After five weeks' revising, Rosie Perrett has left behind her world of flashcards, mind-maps and sticky notes. She has finished her exams and her second year at Liverpool.
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I officially finished lectures on April 29 and the following weekend was at a friend's 21st birthday, which we spent at Newmarket races before the real hard work began.
The first two consolidation weeks I spent at university. The vet school put on revision lectures, which gave us a chance to cover our dissections again from the past year, also known as the ‘NSF (normal structure and function) mash-up’. The mash-up was three hours and included all the material covered in dissections, as well as some smaller practicals associated with the anatomy of the animal, such as the eye and lungs. It was unbelievably helpful as trying to review specimen material from a book doesn't have the same learning impact as seeing it for real, and it helped to consolidate the information we'd already learnt and apply it. However, by the afternoon we were all so exhausted and mentally drained that revision was at a much slower pace than anticipated.
During these weeks I made sure I got out of the house at least once every day, especially when we weren't due to go into university. Fortunately, my house in Liverpool is a two-minute walk from a park and a lake, so every day I spent 40 minutes sitting by the lake reading a book. It almost felt like being on holiday as the weather was so good, yet 40 minutes later I was back at my desk revising.⇓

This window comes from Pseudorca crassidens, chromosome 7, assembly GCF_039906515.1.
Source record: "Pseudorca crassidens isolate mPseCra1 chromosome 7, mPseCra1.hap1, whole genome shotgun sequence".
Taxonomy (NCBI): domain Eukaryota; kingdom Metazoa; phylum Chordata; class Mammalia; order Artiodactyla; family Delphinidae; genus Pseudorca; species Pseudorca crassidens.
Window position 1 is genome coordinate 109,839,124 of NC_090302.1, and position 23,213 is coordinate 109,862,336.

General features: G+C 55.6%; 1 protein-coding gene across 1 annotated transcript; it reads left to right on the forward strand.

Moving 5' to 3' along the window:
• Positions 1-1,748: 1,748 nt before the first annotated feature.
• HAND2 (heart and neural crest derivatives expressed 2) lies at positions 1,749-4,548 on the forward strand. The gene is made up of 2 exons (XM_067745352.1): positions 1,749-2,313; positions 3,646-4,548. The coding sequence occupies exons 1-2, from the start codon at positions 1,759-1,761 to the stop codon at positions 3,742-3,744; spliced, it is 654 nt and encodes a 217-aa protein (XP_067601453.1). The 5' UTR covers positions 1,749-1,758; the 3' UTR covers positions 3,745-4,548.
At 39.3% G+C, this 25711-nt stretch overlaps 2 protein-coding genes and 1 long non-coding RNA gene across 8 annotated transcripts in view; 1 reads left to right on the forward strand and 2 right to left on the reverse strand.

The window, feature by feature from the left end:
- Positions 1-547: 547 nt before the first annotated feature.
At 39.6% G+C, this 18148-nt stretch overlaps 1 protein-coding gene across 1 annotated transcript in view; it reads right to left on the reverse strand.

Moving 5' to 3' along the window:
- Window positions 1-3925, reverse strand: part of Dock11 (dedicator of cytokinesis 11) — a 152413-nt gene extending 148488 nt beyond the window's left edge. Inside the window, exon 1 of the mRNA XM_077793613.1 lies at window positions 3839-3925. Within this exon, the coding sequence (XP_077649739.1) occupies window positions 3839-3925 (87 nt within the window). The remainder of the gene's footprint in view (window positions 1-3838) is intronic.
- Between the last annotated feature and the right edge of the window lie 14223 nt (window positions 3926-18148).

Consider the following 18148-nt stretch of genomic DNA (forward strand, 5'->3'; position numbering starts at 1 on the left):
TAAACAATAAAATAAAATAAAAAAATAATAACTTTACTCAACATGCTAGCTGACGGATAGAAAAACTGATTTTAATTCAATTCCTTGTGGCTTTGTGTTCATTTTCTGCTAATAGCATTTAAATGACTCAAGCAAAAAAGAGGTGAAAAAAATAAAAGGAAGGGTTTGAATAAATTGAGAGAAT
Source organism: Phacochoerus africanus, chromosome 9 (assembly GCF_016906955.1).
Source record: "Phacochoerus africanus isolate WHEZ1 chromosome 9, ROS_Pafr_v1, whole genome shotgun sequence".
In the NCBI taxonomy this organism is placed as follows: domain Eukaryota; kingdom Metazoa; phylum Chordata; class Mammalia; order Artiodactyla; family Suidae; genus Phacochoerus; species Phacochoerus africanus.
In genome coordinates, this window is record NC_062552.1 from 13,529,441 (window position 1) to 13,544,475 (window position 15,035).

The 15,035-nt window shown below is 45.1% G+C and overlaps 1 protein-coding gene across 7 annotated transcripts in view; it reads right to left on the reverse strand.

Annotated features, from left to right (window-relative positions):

The revision week immediately before exams I spent at home. I think that if I had spent another week sat at my university desk, I would have gone insane, so I went home for a change of scenery, quiet countryside, tea on tap and dinner cooked for me . . . everything my life in Liverpool isn't. By the end of the week I felt like I had imprinted myself on the seat at the kitchen table and become part of the furniture. I didn't really feel part of normal day-to-day life; instead I just focused on revising and trying to cover as many of my notes as possible. Mum had to remind me that revising for 12 hours a day wasn't possible and wasn't particularly healthy either. I may have felt more robot than human, but I'm still glad I went home.
The exams were spread over two weeks, which unfortunately meant I spent my birthday taking one exam and then revising for one the following day. At school my birthday regularly fell in the half term, but for the past three years I've been revising, although this was the first year since my maths GCSE that I was actually sitting an exam. We celebrated briefly in the evening with a barbeque before we started revising and since I've been home I've managed to celebrate it with home friends and family.
The exams went okay; however, they are very difficult to gauge and I don't think I'll really know how they went until the results are released.
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